Tax-Smart Education Funding

For parents and grandparents who want to give the next generation a leg up in life, providing funding for education costs is typically a high priority. But it’s not getting any cheaper. According to the National Center for Education Statistics, the cost to obtain a degree at a public four-year institution has nearly tripled since 1980. And, while the rate of tuition inflation slowed somewhat during the 2020–21 COVID pandemic, borrowers still owe some $1.77 trillion in student loan debt.

Two principal savings tools for education funding are receiving increased attention over the last few years: 529 plans and Roth IRAs. Both these tools offer significant tax advantages while providing education funding. Let’s take a look at both, along with some strategies that can benefit plan owners, students, or both.

529 Plans

Also called tuition savings plans, these plans are named for the section of the Internal Revenue Code that created and regulates them. Each state offers its own version of the 529 plan, but you don’t have to join the plan offered by your state of residence. If you live in a state that provides an extra state income tax deduction for using the state’s plan (such as Colorado, Iowa, Illinois, Louisiana and New York) those can provide an extra boost to your ability to save. If your state doesn’t offer any enhanced benefits, then it may be more beneficial to use a low-cost out-of-state plan. To see a list of plans offered by each state, visit the website.

These state-administered plans allow deposited funds to grow without taxation and, when withdrawals are made to pay qualified educational expenses, the withdrawals are not taxed as current income. Plans can be owned by the students themselves, by the parents, or by a grandparent or other relative, and the beneficiary (the person incurring the expenses) can be changed, so that if an older child has finished college and there is still a remaining balance in the plan, the beneficiary can be changed to a younger sibling who still needs to pay for school. And, since the passage of the Tax Cuts and Jobs Act (TCJA) of 2017, 529 plans can also be used to pay expenses for K-12 education at private institutions, in addition to college. In fact, since the passage of the SECURE Act in 2019, up to $10,000 in a 529 plan can also be used to pay off student loans.

For high-net-worth families, 529 plans can also be a useful estate planning tool. Because they permit the transfer of larger sums, these plans can be a helpful way to reduce the size of a taxable estate. Each state sets its own limits for how much can be deposited into a 529 plan over the life of the plan. Limits can change annually, so if you are considering this, be sure to consult with your tax and estate planning advisors.

Roth IRAs

Anyone with earned income up to a certain amount (in 2023, $151,500 for single filers and $227,000 for couples) can fund a Roth IRA. Unlike a traditional account, the Roth account does not provide a deduction for contributions. Like a traditional account, however, funds in the Roth account grow and compound free of taxation, and if funds are withdrawn for a qualified purpose, the withdrawals are not taxed as current income. Traditionally, as implied by the name, these accounts are thought of as vehicles for funding retirement. But paying for qualified educational expenses is also considered a valid use of Roth funds.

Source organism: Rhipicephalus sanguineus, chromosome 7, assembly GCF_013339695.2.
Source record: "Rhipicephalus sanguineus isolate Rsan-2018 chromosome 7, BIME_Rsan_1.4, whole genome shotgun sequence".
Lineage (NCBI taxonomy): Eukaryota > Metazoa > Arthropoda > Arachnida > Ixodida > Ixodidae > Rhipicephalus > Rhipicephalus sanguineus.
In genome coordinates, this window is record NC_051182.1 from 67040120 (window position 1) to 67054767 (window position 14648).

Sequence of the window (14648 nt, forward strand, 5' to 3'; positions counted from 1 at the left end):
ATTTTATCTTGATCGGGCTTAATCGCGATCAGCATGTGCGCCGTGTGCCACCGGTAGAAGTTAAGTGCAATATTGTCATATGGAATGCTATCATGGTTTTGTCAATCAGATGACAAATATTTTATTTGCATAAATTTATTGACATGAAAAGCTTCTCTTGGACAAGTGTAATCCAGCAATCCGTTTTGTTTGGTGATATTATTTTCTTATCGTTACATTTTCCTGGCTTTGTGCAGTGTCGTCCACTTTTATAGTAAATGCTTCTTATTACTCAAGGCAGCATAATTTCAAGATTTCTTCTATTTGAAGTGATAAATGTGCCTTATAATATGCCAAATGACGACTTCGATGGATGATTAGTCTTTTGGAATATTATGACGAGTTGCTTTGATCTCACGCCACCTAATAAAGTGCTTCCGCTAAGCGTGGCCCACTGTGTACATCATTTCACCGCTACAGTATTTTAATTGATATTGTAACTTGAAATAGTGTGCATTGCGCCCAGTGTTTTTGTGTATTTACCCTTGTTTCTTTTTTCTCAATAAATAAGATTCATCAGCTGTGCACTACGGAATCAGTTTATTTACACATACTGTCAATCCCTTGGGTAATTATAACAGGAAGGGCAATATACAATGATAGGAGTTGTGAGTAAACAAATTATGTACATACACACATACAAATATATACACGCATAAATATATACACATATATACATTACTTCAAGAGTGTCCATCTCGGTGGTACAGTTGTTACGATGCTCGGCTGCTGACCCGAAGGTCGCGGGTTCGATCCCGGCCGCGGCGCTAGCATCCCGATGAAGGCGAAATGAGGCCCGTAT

Children with earned income can deposit those earnings into a Roth account in their name, up to $6,500 (in 2023) or 100% of earned income, whichever is less. (Alternatively, parents or grandparents can make contributions to the account, as long as they don’t exceed the amount of the child’s earned income). These funds can then be used when the child needs them for college or other qualified educational expenses.

However, any funds disbursed from an account held in the child’s name could affect their subsequent eligibility for financial aid, if that is a consideration. Similarly, funds disbursed from a parent’s or grandparent’s Roth IRA account will be counted as income on the Free Application for Federal Student Aid (FAFSA) form for the year it is paid, potentially affecting the next year’s financial aid offer. 

On the other hand, since the passage of SECURE 2.0 in 2022, Roth IRAs offer another potential tax benefit, when used in conjunction with a 529 plan. The new law allows rollovers of unused portions of 529 plans into Roth IRAs, giving students, parents, grandparents, and others the opportunity to convert extra education funding assets into retirement assets for the new graduate. There are some requirements, however:

  • The 529 plan must be at least 15 years old;
  • Annual rollovers are limited to the amount of the maximum Roth contribution, adjusted for inflation;
  • The lifetime maximum for such rollovers is $35,000, with no inflation adjustment.

That said, this can be a great way to convert education funding into a long-term retirement investment while retaining tax-free growth.

At The Planning Center, we specialize in helping clients achieve important financial goals—like education funding—while offering tax-efficient guidance. To learn more, visit our website and read our recent article, “Gifting for Grandparents: Some Points for Consideration.”